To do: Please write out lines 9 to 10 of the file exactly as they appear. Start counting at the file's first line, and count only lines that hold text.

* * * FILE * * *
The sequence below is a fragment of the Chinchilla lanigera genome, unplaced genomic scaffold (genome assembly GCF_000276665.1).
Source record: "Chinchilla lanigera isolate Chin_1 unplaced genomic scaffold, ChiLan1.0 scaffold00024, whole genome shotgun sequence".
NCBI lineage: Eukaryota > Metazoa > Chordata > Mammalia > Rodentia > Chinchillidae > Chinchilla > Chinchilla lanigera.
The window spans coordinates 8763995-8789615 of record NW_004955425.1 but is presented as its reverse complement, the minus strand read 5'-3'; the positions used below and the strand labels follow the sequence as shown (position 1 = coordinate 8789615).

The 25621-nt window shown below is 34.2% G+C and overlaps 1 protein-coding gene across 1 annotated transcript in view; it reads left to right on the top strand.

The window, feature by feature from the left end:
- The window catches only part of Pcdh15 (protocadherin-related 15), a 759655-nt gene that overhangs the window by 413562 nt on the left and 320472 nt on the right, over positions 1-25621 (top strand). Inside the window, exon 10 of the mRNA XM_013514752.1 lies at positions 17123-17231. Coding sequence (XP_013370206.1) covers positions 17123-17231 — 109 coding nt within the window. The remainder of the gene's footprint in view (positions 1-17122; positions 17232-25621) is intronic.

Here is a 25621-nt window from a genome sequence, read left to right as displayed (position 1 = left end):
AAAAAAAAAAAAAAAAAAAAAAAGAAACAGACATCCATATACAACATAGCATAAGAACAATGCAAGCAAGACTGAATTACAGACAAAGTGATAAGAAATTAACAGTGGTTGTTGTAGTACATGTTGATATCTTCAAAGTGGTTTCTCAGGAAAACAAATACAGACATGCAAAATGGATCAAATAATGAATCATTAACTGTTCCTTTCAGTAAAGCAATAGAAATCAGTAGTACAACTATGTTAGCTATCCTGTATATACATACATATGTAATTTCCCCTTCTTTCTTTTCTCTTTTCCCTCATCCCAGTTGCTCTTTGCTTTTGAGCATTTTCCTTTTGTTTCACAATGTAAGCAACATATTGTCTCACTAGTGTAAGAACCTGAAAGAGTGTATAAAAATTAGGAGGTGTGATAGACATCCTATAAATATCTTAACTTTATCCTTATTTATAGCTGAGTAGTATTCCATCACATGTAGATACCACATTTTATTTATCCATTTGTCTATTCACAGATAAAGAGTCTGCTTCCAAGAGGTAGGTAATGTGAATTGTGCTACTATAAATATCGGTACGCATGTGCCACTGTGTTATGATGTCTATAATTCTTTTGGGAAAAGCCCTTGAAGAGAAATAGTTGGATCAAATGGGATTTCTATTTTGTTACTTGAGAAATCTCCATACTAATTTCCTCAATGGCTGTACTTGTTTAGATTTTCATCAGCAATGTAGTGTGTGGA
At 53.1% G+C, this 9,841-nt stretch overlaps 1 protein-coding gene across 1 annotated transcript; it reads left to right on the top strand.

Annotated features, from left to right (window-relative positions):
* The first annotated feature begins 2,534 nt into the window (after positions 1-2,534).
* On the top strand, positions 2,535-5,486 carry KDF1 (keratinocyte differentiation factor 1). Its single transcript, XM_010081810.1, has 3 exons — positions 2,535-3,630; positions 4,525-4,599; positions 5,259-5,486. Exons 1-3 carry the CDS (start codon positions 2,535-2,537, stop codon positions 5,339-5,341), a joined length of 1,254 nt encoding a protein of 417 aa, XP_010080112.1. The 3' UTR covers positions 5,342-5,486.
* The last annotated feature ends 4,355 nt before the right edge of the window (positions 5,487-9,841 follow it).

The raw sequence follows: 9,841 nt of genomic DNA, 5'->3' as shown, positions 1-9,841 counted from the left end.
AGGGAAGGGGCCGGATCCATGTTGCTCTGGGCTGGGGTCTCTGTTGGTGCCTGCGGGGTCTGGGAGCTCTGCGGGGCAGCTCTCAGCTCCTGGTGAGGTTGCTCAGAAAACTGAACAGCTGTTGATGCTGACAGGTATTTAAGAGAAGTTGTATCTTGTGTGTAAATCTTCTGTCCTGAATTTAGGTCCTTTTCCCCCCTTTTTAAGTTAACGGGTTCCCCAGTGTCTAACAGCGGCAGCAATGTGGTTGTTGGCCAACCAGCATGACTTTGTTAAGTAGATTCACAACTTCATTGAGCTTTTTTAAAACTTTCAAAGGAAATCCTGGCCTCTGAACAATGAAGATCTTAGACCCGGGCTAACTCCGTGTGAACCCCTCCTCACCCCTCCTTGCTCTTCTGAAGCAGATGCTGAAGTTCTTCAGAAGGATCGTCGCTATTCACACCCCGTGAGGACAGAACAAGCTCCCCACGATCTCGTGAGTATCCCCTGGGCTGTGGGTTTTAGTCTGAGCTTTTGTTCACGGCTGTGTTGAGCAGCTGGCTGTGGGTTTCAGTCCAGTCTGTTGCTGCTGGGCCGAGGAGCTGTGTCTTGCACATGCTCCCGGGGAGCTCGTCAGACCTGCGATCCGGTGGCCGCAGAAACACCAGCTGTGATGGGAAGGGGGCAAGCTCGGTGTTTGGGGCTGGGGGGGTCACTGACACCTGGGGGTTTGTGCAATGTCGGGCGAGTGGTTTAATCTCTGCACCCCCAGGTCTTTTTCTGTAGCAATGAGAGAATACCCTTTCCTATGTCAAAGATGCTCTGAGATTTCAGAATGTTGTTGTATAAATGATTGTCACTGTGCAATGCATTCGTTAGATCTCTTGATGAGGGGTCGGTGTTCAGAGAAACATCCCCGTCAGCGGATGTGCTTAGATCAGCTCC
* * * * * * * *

AAAAAAAAAAAAAAAAAAAAAAAGAAACAGACATCCATATACAACATAGCATAAGAACAATGCAAGCAAGACTGAATTACAGACAAAGTGATAAGAAATTAACAGTGGTTGTTGTAGTACATGTTGATATCTTCAAAGTGGTTTCTCAGGAAAACAAATACAGACATGCAAAATGGATCAAATAATGAATCATTAACTGTTCCTTTCAGTAAAGCAATAGAAATCAGTAGTACAACTATGTTAGCTATCCTGTATATACATACATATGTAATTTCCCCTTCTTTCTTTTCTCTTTTCCCTCATCCCAGTTGCTCTTTGCTTTTGAGCATTTTCCTTTTGTTTCACAATGTAAGCAACATATTGTCTCACTAGTGTAAGAACCTGAAAGAGTGTATAAAAATTAGGAGGTGTGATAGACATCCTATAAATATCTTAACTTTATCCTTATTTATAGCTGAGTAGTATTCCATCACATGTAGATACCACATTTTATTTATCCATTTGTCTATTCACAGATAAAGAGTCTGCTTCCAAGAGGTAGGTAATGTGAATTGTGCTACTATAAATATCGGTACGCATGTGCCACTGTGTTATGATGTCTATAATTCTTTTGGGAAAAGCCCTTGAAGAGAAATAGTTGGATCAAATGGGATTTCTATTTTGTTACTTGAGAAATCTCCATACTAATTTCCTCAATGGCTGTACTTGTTTAGATTTTCATCAGCAATGTAGTGTGTGGA
At 53.1% G+C, this 9,841-nt stretch overlaps 1 protein-coding gene across 1 annotated transcript; it reads left to right on the top strand.